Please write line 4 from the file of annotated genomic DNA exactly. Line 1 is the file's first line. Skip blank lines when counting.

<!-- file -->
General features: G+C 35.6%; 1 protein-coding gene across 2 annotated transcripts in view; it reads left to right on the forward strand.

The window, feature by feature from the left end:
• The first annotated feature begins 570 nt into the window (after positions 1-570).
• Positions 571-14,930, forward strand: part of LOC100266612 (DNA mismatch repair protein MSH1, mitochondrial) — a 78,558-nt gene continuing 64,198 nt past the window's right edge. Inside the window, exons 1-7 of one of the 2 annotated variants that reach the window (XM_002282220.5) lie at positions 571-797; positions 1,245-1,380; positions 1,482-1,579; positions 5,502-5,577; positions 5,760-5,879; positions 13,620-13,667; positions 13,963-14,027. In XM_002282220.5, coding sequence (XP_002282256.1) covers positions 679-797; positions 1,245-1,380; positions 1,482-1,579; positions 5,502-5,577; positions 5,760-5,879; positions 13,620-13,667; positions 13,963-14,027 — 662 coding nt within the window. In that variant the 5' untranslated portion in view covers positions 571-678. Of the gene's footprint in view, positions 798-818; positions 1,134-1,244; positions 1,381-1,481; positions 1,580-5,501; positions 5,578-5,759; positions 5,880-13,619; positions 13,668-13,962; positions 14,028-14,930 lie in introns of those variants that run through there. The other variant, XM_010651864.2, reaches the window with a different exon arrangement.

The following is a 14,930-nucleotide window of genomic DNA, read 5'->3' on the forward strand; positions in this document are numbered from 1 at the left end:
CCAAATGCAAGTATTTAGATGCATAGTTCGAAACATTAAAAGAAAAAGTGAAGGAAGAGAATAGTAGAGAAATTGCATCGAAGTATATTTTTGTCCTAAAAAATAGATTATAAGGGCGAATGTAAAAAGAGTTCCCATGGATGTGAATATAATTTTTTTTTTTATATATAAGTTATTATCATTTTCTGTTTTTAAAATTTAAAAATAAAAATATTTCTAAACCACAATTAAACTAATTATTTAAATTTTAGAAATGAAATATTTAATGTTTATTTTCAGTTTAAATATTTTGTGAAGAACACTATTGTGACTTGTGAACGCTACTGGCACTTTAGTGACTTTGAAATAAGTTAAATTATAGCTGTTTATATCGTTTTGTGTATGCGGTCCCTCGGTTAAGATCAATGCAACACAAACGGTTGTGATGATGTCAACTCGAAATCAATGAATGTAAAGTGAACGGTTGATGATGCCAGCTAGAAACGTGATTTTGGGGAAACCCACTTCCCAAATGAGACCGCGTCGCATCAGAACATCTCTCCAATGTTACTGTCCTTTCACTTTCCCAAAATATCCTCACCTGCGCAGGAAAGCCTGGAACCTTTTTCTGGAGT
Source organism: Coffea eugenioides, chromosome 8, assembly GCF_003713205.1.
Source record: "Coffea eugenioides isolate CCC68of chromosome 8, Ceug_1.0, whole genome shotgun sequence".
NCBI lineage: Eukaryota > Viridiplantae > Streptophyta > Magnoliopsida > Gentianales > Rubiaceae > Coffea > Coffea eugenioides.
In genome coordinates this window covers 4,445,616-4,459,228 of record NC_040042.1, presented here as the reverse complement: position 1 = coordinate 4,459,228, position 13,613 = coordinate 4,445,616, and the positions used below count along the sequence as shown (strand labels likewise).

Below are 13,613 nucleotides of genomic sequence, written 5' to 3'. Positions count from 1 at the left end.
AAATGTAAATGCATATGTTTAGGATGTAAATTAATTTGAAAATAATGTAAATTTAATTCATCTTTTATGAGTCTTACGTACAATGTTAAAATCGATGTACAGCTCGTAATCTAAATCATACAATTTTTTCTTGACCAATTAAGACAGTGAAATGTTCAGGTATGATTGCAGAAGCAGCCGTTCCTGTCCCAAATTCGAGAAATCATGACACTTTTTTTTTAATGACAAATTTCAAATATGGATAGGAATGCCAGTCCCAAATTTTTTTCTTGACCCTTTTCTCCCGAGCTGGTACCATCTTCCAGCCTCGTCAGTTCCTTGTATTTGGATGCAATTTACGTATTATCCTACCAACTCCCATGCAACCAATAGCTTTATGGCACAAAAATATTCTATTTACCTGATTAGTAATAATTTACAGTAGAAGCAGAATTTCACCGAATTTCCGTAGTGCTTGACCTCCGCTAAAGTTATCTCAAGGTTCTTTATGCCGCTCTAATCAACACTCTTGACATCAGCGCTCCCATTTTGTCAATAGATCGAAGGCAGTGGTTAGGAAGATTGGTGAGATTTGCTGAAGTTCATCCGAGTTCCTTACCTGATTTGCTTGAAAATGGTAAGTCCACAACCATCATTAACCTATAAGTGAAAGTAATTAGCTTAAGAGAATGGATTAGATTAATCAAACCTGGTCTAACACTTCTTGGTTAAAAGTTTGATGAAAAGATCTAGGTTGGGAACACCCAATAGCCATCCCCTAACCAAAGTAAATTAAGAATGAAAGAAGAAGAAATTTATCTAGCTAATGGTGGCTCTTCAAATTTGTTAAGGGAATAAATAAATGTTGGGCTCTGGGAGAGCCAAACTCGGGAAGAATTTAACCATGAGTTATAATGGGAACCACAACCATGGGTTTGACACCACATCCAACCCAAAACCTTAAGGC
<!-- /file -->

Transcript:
• Positions 571-14,930, forward strand: part of LOC100266612 (DNA mismatch repair protein MSH1, mitochondrial) — a 78,558-nt gene continuing 64,198 nt past the window's right edge. Inside the window, exons 1-7 of one of the 2 annotated variants that reach the window (XM_002282220.5) lie at positions 571-797; positions 1,245-1,380; positions 1,482-1,579; positions 5,502-5,577; positions 5,760-5,879; positions 13,620-13,667; positions 13,963-14,027. In XM_002282220.5, coding sequence (XP_002282256.1) covers positions 679-797; positions 1,245-1,380; positions 1,482-1,579; positions 5,502-5,577; positions 5,760-5,879; positions 13,620-13,667; positions 13,963-14,027 — 662 coding nt within the window. In that variant the 5' untranslated portion in view covers positions 571-678. Of the gene's footprint in view, positions 798-818; positions 1,134-1,244; positions 1,381-1,481; positions 1,580-5,501; positions 5,578-5,759; positions 5,880-13,619; positions 13,668-13,962; positions 14,028-14,930 lie in introns of those variants that run through there. The other variant, XM_010651864.2, reaches the window with a different exon arrangement.